Audiobooks are common these days, but advocates for those with vision disabilities saw their value early—as well as the value of the vinyl record.
It’s the great challenge of a newsletter editor when they hear this phrase—“hey, this newsletter would be really good as a podcast!” I understand the demand for things like this, because people love sounds running into their ears when they’re on the go, and you have to physically press your fingers down on your phone to read Neatorama or Tedium. But I’m way more clever and way less likely to say “like” and “y’know” when I write things down, so that’s why this comes in a text format. However, there is in fact an interesting history around stories being told in audio form that has nothing to do with either This American Life, podcasts like the excellent Reply All, or the books-as-MP3s service Audible. Today’s issue talks about the important role that the loss of one sense—that is, blindness—played in the creation of a medium perfect for another.
Books for Blind People
The Pratt-Smoot Act, a 1931 law that led to the creation of some of the earliest audiobooks, initially allocated $100K for books for blind people, which were placed in libraries around the country. The law was pushed forth by J. Robert Atkinson, a man who loved to read, but had been blinded after accidentally being shot in 1912. After the accident, Atkinson learned Braille, but found a lot of books weren’t available in the language, so he personally had to transcribe the words of his friends and family to save for later. This endeavor eventually became his career—and led to the launch of a company that produced Braille books. Most notably, he wrote the entirety of the King James Bible in the language. Atkinson’s company eventually became the Braille Institute of America, a prominent nonprofit for those with vision impairments. The law’s passage helped fund the creation of new technologies to make it easier for Atkinson and others with similar vision limitations to curl up with a book. Audiobook efforts, specifically, received $10,000 of the allocated funds.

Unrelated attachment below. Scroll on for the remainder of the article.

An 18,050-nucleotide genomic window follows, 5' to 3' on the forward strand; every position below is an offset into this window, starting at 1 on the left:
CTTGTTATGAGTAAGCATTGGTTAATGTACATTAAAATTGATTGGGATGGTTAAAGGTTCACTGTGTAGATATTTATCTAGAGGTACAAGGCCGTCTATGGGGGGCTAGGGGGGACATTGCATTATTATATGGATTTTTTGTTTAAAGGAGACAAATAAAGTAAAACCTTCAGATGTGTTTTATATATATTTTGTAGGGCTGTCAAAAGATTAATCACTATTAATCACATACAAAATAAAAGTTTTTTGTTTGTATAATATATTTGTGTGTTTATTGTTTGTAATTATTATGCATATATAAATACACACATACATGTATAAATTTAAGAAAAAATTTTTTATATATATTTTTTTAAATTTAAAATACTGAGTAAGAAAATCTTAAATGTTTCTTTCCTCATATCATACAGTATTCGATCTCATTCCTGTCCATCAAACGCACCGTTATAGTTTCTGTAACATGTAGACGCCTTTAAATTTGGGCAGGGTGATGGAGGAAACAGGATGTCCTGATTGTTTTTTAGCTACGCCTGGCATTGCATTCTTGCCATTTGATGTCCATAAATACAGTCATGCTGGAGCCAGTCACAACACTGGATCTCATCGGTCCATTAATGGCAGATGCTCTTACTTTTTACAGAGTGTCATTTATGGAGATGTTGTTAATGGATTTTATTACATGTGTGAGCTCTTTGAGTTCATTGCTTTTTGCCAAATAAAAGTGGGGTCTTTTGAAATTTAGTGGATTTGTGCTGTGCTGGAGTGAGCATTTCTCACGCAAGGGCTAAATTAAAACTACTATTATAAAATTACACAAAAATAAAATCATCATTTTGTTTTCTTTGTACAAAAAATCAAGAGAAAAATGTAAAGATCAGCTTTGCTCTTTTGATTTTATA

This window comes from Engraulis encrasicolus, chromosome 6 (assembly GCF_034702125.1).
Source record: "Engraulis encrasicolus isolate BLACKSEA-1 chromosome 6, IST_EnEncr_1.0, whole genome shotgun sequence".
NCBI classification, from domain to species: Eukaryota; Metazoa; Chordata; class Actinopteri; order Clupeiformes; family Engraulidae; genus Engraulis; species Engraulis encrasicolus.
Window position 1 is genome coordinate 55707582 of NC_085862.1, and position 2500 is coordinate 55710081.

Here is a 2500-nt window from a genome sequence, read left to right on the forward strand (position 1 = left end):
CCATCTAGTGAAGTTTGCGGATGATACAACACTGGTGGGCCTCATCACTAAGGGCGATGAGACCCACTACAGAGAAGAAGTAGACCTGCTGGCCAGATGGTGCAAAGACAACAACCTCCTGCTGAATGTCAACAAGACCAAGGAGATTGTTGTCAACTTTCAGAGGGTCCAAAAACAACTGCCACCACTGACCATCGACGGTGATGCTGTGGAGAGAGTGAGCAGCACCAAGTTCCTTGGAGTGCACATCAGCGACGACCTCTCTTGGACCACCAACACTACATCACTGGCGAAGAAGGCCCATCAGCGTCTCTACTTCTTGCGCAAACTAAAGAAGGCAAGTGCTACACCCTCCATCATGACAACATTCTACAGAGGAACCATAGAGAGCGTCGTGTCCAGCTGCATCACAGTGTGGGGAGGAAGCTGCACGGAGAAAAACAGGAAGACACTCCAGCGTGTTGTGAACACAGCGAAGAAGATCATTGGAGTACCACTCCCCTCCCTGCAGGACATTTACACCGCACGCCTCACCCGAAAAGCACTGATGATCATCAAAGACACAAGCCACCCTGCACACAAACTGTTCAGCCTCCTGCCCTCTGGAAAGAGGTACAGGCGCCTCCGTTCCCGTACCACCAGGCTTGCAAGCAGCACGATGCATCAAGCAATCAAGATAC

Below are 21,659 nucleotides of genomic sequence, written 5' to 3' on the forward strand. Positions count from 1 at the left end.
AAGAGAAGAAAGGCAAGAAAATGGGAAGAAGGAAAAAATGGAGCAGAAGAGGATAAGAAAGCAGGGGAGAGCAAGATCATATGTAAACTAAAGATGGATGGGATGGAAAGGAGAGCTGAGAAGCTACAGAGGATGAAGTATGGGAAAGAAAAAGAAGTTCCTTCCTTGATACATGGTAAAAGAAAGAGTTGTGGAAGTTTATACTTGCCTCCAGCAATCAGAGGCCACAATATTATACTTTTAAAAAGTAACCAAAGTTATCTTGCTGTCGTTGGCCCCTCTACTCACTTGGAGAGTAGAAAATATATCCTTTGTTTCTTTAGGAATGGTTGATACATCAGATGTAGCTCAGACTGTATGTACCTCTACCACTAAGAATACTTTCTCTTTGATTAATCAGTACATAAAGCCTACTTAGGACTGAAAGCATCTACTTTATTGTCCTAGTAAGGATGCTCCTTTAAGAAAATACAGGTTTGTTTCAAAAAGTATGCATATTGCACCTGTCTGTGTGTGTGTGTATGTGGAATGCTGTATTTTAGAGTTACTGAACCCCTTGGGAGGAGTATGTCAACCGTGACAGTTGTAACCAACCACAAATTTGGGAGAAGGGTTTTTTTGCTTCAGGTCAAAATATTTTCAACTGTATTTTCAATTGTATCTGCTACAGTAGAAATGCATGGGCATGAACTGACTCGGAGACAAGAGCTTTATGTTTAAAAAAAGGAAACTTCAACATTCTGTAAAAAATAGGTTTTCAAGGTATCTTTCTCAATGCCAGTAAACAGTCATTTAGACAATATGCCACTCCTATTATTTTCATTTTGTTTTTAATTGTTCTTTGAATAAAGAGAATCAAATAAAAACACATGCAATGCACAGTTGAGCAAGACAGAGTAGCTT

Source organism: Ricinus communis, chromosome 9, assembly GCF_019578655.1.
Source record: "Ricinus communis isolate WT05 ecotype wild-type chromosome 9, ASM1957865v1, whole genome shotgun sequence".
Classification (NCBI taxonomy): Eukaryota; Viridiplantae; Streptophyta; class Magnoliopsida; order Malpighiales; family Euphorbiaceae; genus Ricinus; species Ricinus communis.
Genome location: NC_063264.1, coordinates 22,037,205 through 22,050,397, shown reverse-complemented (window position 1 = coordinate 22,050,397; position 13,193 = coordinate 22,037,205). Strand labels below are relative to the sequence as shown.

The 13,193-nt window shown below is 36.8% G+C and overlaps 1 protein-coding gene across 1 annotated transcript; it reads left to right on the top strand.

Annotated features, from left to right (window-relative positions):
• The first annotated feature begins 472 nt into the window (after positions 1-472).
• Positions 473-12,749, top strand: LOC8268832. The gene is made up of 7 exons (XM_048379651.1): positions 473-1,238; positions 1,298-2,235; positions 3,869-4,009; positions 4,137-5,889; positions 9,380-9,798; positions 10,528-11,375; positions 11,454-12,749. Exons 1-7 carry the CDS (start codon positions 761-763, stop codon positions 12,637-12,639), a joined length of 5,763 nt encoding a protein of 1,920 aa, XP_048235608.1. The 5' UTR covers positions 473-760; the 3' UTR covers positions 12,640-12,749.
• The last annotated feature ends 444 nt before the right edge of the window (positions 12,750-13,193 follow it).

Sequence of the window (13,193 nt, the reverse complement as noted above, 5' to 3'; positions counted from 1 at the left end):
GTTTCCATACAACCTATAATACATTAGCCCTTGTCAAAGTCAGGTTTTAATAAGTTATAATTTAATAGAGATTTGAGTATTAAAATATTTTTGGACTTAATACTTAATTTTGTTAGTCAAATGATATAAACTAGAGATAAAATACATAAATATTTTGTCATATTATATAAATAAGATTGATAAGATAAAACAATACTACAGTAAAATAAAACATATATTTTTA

The technical considerations of early audiobooks
The strategy that eventually went into use in creating some of the earliest audiobooks is best explained through a couple of different forms of media technology that you might be more familiar with. Here goes: